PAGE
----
Time and Animation
The execTm function returns the execution time of the program.
While the program is running, try pressing the 'Pause' button to observe how it affects the execution time.
This program draws a disc moving at a speed of 100 pixels per second.
The screen image might be unstable. This happens because the computer will sometimes refresh the screen before the program has finished drawing the image.
If, for demonstrational purposes, the screen image is not sufficiently unstable , try decreasing the argument of the sleepMs function to value 0.03.
Here is an improved version of the program with a stable image.
The vsync function waits for the computer to finish refreshing the screen. The computer refreshes the screen at the display device's frame rate.
After the vsync function completes, the program can draw to the screen again.
After running and studying the program, change the number (i.e. literal expression) 100 to some other value and observe how it affects the output. Try values 10 and 300.
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-- Vertical Synchronization --
The vertical synchronization signal is issued by the graphics processing unit (GPU) when it has completed sending the contents of the display framebuffer to the display device. The vsync function is similar to the sleepMs function, except that it pauses the program until the vertical synchronization signal is received from the GPU.
This program calculates and displays the time elapsed between last two animation frames.
An animation frame is one complete image drawn to the computer screen.
This program draws one animation frame on each iteration of the while loop.
The elapsed time varies on different computers and display devices. It is usually in the range of 8–50 milliseconds (0.008 – 0.050 seconds), corresponding to the frame rates of 20-125 Hz.
After running and studying the program, add a new variable i at the beginning of the source code. Make this variable increase by one in each iteration of the while loop. Also, in the while loop, add another println statement that displays the value of variable i.
Here is a program that moves a ball left and right according to the presses of the arrow keys.
The speed of the ball is the same on any computer running this program, and equals 300 pixels per second.
Run the program and then examine it.
The ball can move outside the screen. Prevent this by adding the following two statements before the disc statement: x = x.atleast(50); x = x.atmost(960-50);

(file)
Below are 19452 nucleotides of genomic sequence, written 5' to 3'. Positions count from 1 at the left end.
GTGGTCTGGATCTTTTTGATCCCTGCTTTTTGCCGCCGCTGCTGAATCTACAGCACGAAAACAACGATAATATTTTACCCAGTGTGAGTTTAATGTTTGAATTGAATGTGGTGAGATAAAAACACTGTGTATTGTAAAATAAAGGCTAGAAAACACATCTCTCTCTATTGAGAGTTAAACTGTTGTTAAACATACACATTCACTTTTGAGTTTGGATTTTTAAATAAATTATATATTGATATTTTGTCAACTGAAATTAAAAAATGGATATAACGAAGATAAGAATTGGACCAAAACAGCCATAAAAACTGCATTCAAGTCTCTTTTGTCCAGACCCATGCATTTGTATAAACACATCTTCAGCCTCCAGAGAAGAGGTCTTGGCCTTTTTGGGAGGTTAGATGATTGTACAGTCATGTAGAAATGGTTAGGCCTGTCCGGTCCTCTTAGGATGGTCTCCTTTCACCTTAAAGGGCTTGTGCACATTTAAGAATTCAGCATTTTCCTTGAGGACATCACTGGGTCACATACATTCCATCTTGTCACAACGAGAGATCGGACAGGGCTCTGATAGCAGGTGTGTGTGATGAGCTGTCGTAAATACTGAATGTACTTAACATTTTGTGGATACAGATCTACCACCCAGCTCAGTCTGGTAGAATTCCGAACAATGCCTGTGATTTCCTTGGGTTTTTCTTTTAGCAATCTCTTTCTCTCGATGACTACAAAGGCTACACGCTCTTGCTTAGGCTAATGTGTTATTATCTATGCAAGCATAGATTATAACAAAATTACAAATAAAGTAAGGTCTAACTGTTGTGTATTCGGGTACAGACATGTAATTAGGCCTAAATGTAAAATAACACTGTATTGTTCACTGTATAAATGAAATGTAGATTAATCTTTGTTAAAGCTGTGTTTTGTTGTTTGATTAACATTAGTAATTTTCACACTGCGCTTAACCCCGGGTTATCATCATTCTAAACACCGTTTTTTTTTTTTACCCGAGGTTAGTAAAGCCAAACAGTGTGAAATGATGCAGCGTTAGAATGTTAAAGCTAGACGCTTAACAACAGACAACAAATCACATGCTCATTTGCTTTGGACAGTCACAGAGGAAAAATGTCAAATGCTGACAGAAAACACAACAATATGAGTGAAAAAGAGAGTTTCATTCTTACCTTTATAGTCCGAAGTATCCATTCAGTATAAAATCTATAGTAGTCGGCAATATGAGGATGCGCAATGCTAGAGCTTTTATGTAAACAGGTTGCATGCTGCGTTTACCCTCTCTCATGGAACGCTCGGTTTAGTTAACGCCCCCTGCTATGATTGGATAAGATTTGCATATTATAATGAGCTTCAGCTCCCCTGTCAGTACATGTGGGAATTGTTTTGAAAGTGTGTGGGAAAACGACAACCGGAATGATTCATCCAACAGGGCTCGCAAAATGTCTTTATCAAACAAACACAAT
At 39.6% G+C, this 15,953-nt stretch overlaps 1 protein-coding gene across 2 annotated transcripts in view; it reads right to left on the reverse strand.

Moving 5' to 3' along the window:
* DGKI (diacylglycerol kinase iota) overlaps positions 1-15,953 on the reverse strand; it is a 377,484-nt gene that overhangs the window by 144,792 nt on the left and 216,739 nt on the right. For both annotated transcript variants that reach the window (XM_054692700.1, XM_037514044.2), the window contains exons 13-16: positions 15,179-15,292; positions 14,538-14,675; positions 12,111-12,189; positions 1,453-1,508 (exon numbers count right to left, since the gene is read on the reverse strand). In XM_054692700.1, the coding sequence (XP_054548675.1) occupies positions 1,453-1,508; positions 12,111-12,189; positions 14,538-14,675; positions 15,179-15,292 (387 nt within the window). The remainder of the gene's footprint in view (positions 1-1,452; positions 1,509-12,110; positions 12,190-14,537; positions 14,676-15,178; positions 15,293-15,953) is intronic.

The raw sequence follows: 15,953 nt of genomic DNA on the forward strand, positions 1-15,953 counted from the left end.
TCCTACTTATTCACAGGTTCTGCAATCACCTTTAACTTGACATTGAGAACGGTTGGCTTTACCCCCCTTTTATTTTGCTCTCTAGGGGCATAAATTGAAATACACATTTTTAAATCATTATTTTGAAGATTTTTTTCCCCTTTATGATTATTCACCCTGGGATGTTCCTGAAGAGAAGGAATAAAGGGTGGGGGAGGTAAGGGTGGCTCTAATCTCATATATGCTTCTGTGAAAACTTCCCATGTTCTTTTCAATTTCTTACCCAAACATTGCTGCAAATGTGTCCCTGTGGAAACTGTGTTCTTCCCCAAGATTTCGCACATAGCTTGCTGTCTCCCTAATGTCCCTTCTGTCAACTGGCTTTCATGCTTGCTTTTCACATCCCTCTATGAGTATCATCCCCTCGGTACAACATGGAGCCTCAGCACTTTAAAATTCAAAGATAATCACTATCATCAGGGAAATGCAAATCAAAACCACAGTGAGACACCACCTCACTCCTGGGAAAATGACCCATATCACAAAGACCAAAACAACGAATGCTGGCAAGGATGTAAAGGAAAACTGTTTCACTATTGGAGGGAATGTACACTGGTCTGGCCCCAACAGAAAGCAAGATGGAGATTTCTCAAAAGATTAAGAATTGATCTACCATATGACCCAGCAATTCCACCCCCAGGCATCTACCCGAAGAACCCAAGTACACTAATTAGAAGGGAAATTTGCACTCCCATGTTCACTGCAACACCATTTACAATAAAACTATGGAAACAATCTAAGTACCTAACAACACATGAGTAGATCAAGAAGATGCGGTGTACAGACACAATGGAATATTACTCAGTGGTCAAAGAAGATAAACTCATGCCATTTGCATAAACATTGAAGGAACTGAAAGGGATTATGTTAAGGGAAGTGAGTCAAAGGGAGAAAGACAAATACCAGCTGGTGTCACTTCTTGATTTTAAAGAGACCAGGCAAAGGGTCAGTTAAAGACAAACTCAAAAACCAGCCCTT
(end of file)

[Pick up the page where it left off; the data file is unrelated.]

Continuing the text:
After that, add a new variable y of type num with an initial value of 360 at the beginning of the source code. Then, add a functionality that enables the ball to also move in the up and down direction when the appropriate arrow keys are pressed.
This program can move the ball in all directions.
After running and studying the program, add a new variable velocity of type num with an initial value of 300 at the beginning of the source code. Then replace the literal value 300 by the variable velocity in all four places where ball's coordinates x and y get modified.
After that, try some other initial values for the variable velocity.
The variable elapsedTime contains a value of time that has elapsed since the previous animation frame, which is commonly also called the frame time. Examine how the program accomplishes this, what is the purpose of the variable prevTime and how it's value gets computed.
After that, print out the value of the variable elapsedTime immediately after it gets introduced (i.e. after the third statement of the loop).
After running the new program, modify it to also print out the value of the variable prevTime just below the place where where the elapsedTime gets printed out.
After running the program, insert a statement println "Curent time: ", execTm(); just below the place where where the prevTime gets printed out.
Now you can examine how the elapsedTime gets computed. Printout a message "Press the Pause button to examine the output".
After running the program, add a statement sleepMs(500); as the last statement of the loop. Try several other values for the argument of this function and observe how it affects the variable elapsedTime.
Instead of making the arrow keys change ball's position, this program makes them change ball's velocity.
The variables vx and vy were introduced in a single statement. This syntax is allowed in ZedLX and most other programming languages.
The variables vx and vy together make a motion vector. The motion vector determines the velocity of the ball.
Don't lose the ball out off the screen!
After running and studying the program, change it so that variables x and y are introduced in a single statement, just like variables vx and vy.
After running the program, add a variable named acceleration with an initial value 300 at the beginning of the source code. Then use this variable in all the four required places where the number 300 occurs.
After running the program, change the initial value of variable acceleration to some other value. Try out values 50, 600 and 100.
Here is a simulation of a bouncing ball.
Press left and right arrow keys to move the ball.
After running and studying the program, change the strength of the gravity. Can you find out which number needs to be changed? Try tripling the gravitiy and then also try halving it.
Here is another simulation of a bouncing ball.
It is easy to make the ball jump higher, but it is very hard to make it steady.
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